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Tips & Tricks for Designing a DIY Wash/Pack Tunnel

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Having an efficient wash/pack station on your farm is one of the most critical pieces of infrastructure to have in place when you first design your farm. When the first harvest starts, you don’t want to be scrambling around piecing something together last minute. You need to be able to wash, package and cool your product. Otherwise, all your hard work to finally reach the point of the harvest...

TARPING STRATEGIES FOR MARKET GARDENING: SILAGE TARPS VS. CLEAR TARPS

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Over the last 10 years or so, the use of black silage tarps on small farms has become more and more common. This growing popularity of using tarps can largely be attributed to Jean-Martin Fortier from his book, The Market Gardener. JM was, and is, a huge proponent of the benefits of tarping when it comes to weed management and no-till soil preparation for new plots. Occultation is the term for...

Old School Row Cropping Vs. Permanent Beds

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A 30” wide bed is the most common standardized width in the world of market gardening today. It’s an easy width to straddle for most body types, doesn’t hyperextend the back when reaching into the center of the bed from the pathway, and most tools and supplies are built to accommodate this size.  If such is the case, it would seem that it would be counterintuitive for a grower to deviate...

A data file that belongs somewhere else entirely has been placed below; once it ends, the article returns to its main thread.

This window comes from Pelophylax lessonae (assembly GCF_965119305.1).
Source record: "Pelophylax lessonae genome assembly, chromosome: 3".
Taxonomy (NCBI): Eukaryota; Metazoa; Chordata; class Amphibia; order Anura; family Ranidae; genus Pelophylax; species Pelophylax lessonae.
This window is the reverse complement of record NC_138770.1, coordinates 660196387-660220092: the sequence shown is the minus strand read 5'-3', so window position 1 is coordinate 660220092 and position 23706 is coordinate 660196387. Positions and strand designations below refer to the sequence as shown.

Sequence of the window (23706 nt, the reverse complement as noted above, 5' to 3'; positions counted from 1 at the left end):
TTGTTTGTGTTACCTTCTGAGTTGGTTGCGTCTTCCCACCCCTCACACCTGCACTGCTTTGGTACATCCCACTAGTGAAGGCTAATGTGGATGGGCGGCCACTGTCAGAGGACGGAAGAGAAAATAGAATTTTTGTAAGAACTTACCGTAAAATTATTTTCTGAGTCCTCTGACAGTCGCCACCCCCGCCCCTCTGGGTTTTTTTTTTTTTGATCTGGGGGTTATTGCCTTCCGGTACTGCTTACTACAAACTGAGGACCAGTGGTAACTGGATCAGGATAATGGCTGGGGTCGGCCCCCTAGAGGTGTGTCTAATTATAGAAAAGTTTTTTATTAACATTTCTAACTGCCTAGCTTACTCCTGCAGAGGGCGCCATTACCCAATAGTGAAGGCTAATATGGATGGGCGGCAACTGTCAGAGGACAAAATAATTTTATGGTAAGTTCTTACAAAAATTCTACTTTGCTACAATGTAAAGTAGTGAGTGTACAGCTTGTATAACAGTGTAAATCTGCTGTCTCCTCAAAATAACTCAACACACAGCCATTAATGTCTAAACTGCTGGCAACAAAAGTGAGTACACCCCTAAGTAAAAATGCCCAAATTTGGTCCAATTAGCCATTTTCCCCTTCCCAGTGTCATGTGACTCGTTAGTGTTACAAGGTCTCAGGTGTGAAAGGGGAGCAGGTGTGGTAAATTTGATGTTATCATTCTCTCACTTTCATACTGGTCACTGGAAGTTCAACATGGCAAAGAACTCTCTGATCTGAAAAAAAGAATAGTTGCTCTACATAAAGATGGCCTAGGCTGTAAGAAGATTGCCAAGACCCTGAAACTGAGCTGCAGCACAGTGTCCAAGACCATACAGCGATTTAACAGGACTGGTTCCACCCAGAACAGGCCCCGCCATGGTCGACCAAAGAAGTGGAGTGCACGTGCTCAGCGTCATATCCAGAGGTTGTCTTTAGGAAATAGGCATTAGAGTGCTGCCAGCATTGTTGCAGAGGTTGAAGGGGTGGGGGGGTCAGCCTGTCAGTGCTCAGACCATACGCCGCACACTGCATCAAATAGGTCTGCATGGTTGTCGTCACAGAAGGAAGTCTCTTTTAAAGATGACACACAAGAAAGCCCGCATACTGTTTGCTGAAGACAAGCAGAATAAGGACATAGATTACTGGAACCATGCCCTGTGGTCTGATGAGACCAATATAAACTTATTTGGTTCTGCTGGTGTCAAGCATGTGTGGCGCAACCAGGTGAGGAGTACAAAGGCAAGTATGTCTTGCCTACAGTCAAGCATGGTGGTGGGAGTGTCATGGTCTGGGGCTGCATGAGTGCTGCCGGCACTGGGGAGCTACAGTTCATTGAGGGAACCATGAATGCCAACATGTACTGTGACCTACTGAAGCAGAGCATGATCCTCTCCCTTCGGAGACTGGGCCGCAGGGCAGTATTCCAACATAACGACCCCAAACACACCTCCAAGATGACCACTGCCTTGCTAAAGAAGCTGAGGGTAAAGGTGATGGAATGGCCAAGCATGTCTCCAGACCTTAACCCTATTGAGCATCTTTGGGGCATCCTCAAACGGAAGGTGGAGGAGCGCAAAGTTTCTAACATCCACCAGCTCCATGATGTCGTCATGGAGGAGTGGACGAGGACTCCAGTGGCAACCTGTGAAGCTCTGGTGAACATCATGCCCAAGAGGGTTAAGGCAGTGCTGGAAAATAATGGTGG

Farm Hacks for the BCS Walk-Behind Tractor

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For those of you who have worked with a BCS walk-behind tractor, you have learned that the heavier your implement is, the harder it is to turn the machine around at the end of a bed. The Power Harrow, for example, is an extremely heavy implement. In order to turn the tractor at the end of the bed, the operator will typically disengage the PTO for safety, lower the handles for leverage, and then...

Tips Tricks for Building Permanent Raised Beds with a Rotary Plow

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In the market gardening world, permanent raised beds generally refer to beds that are raised 4-6” above the pathways, creating a mound. The mound is then leveled off to create a nice “tabletop” surface for planting crops, typically 30” wide. Pathways are often 18” wide. The 18” width is not only for the convenience of allowing a comfortable space for harvest totes and wheelbarrows, but it also...

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